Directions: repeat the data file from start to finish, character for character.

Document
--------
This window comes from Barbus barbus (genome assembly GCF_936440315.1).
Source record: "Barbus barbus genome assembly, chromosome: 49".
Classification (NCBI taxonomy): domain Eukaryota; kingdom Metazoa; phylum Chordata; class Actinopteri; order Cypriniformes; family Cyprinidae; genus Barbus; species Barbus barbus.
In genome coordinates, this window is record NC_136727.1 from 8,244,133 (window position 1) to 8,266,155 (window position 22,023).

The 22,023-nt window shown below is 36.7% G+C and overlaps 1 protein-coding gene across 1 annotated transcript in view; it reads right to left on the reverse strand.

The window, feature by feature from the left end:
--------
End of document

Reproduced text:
This window comes from Barbus barbus (genome assembly GCF_936440315.1).
Source record: "Barbus barbus genome assembly, chromosome: 49".
Classification (NCBI taxonomy): domain Eukaryota; kingdom Metazoa; phylum Chordata; class Actinopteri; order Cypriniformes; family Cyprinidae; genus Barbus; species Barbus barbus.
In genome coordinates, this window is record NC_136727.1 from 8,244,133 (window position 1) to 8,266,155 (window position 22,023).

The 22,023-nt window shown below is 36.7% G+C and overlaps 1 protein-coding gene across 1 annotated transcript in view; it reads right to left on the reverse strand.

The window, feature by feature from the left end: